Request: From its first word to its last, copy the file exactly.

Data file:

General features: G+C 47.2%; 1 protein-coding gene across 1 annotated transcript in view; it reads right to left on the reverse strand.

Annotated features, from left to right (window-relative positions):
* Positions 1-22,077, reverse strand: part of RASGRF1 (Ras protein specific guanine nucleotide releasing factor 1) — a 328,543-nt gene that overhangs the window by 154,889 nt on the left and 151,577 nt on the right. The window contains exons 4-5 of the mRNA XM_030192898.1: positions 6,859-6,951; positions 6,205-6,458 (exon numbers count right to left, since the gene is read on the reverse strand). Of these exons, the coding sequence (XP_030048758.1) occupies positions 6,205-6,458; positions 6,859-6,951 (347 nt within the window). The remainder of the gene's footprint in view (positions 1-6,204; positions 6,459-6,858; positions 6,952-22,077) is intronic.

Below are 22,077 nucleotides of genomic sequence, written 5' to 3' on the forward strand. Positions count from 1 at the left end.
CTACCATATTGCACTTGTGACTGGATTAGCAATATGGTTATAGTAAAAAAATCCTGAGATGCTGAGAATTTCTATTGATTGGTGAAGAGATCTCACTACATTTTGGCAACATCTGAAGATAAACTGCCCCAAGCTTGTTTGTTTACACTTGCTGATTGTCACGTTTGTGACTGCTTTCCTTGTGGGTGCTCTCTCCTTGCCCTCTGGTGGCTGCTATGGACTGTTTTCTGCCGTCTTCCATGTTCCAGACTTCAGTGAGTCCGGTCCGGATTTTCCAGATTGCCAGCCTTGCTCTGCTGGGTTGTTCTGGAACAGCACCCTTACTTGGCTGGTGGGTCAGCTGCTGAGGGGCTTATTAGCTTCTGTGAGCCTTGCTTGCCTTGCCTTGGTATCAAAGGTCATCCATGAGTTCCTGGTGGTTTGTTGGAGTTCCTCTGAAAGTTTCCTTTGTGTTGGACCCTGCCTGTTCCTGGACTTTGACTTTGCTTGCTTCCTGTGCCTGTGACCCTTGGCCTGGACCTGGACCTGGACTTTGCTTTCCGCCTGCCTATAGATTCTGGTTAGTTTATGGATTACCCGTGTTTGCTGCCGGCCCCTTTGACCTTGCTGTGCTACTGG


General features: G+C 47.2%; 1 protein-coding gene across 1 annotated transcript in view; it reads right to left on the reverse strand.

Annotated features, from left to right (window-relative positions):
* Positions 1-22,077, reverse strand: part of RASGRF1 (Ras protein specific guanine nucleotide releasing factor 1) — a 328,543-nt gene that overhangs the window by 154,889 nt on the left and 151,577 nt on the right. The window contains exons 4-5 of the mRNA XM_030192898.1: positions 6,859-6,951; positions 6,205-6,458 (exon numbers count right to left, since the gene is read on the reverse strand). Of these exons, the coding sequence (XP_030048758.1) occupies positions 6,205-6,458; positions 6,859-6,951 (347 nt within the window). The remainder of the gene's footprint in view (positions 1-6,204; positions 6,459-6,858; positions 6,952-22,077) is intronic.

Below are 22,077 nucleotides of genomic sequence, written 5' to 3' on the forward strand. Positions count from 1 at the left end.
CTACCATATTGCACTTGTGACTGGATTAGCAATATGGTTATAGTAAAAAAATCCTGAGATGCTGAGAATTTCTATTGATTGGTGAAGAGATCTCACTACATTTTGGCAACATCTGAAGATAAACTGCCCCAAGCTTGTTTGTTTACACTTGCTGATTGTCACGTTTGTGACTGCTTTCCTTGTGGGTGCTCTCTCCTTGCCCTCTGGTGGCTGCTATGGACTGTTTTCTGCCGTCTTCCATGTTCCAGACTTCAGTGAGTCCGGTCCGGATTTTCCAGATTGCCAGCCTTGCTCTGCTGGGTTGTTCTGGAACAGCACCCTTACTTGGCTGGTGGGTCAGCTGCTGAGGGGCTTATTAGCTTCTGTGAGCCTTGCTTGCCTTGCCTTGGTATCAAAGGTCATCCATGAGTTCCTGGTGGTTTGTTGGAGTTCCTCTGAAAGTTTCCTTTGTGTTGGACCCTGCCTGTTCCTGGACTTTGACTTTGCTTGCTTCCTGTGCCTGTGACCCTTGGCCTGGACCTGGACCTGGACTTTGCTTTCCGCCTGCCTATAGATTCTGGTTAGTTTATGGATTACCCGTGTTTGCTGCCGGCCCCTTTGACCTTGCTGTGCTACTGG